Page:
Market abuse: The FCA plans to significantly improve its capability to detect and prosecute fixed income and commodities market manipulation, through increased data capture, improved analytics, a dedicated non-equity manipulation team, and increased enforcement resources. It is also focusing on timely and accurate disclosure of inside information, with greater emphasis on detecting potentially misleading disclosures, and will conduct more work on the transparency of PDMR dealings and developing a strategy for combatting unlawful disclosure.

Financial resilience: There is a new focus on firms’ financial resilience to reduce the risk of firm failures. The FCA notes that it plans to introduce a new regulatory return requiring 20,000 solo-regulated firms to provide a baseline level of information about their financial resilience. The FCA also plans to use its powers more assertively to start relevant insolvency processes when necessary to help reduce harm. It aims to include a more detailed assessment of financial matters as part of the authorisations process, and monitor higher-risk business models during the first year after authorisation and during periods of high growth.

Financial promotions: The FCA will continue its work against non-compliant financial promotions. It plans to increase its technological capability to search across social media platforms to continue to identify illegal financial promotions faster and in larger volumes. It also plans to work with “fin-fluencers” to educate them about their obligations when promoting financial services. Further, once the relevant legislation is in place, the FCA will introduce the application gateway for firms wishing to be able to approve financial promotions for unauthorised entities.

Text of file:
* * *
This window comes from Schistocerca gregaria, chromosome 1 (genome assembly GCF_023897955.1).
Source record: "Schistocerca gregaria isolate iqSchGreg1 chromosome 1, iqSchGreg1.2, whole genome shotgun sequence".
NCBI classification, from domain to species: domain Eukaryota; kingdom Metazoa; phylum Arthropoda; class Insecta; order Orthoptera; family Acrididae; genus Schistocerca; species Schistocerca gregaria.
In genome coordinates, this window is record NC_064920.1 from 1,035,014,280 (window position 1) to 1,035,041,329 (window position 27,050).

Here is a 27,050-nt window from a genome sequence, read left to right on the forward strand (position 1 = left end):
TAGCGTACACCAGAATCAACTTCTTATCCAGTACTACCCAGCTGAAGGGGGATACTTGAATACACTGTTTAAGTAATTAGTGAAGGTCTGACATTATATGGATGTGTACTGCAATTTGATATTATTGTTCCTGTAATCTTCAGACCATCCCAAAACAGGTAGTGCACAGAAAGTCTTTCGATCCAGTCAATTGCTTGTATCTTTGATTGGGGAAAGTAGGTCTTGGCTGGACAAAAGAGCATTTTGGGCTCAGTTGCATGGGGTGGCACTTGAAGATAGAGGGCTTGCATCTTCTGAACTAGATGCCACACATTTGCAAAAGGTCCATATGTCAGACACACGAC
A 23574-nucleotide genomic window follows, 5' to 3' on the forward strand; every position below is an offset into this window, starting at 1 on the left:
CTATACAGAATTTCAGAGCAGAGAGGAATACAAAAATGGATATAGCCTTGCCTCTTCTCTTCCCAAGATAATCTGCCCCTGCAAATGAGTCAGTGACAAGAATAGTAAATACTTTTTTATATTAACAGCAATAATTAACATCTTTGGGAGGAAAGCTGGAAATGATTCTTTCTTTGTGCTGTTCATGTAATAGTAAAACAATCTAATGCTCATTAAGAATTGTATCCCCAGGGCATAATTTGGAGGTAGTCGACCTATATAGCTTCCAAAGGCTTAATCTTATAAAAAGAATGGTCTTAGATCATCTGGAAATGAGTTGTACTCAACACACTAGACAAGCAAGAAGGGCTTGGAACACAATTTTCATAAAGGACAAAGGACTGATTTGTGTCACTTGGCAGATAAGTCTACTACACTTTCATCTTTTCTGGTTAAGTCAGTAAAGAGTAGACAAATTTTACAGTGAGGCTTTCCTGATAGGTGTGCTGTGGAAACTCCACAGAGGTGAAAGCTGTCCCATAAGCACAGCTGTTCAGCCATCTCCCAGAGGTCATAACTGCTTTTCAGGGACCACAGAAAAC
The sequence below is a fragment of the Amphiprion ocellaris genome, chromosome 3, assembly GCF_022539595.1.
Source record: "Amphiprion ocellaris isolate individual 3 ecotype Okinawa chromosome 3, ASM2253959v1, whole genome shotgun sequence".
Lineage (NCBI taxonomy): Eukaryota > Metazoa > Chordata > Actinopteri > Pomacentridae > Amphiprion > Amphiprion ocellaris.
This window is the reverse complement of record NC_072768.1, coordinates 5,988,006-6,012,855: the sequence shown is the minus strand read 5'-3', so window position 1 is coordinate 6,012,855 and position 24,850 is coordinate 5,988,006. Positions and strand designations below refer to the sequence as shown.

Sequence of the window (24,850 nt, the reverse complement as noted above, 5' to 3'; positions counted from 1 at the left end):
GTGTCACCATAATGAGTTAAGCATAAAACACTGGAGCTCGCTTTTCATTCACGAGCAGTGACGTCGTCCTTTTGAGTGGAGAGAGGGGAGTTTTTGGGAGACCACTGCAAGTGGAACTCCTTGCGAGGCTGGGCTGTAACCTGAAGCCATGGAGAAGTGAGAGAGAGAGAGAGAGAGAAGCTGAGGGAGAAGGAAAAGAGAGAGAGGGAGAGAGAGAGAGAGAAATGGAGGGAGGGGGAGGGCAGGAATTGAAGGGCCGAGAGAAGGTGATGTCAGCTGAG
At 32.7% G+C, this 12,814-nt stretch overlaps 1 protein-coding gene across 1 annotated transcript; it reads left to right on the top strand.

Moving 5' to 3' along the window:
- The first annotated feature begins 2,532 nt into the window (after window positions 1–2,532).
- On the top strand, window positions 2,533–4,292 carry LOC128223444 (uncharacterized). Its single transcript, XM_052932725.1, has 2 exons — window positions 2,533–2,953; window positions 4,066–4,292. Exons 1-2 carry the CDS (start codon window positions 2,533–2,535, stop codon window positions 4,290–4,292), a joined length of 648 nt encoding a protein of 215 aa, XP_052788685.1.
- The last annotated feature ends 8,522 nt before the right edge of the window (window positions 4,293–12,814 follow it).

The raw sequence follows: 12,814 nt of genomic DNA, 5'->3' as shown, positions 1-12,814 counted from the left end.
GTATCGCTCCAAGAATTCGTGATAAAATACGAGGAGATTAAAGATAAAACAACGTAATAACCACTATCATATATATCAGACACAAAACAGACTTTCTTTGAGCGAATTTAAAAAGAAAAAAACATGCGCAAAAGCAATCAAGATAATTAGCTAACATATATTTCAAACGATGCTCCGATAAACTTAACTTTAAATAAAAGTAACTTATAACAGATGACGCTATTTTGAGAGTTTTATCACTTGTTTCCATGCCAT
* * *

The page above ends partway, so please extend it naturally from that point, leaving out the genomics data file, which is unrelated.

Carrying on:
Operational resilience: The FCA plans to assess how well firms are able to remain within their impact tolerances ahead of the 31 March 2025 deadline for firms remaining within these tolerances under the operational resilience framework. The FCA will also clarify to firms how they should report operational incidents.

The regulatory gateway: Noting that 23% of firms applying for authorisation were unsuccessful during 2022/2023, the FCA will “continue to be less risk averse” at refusing authorisation and taking action to remove authorisation when necessary. In particular, it will look to take quicker and more decisive action against firms that do not meet the Threshold Conditions.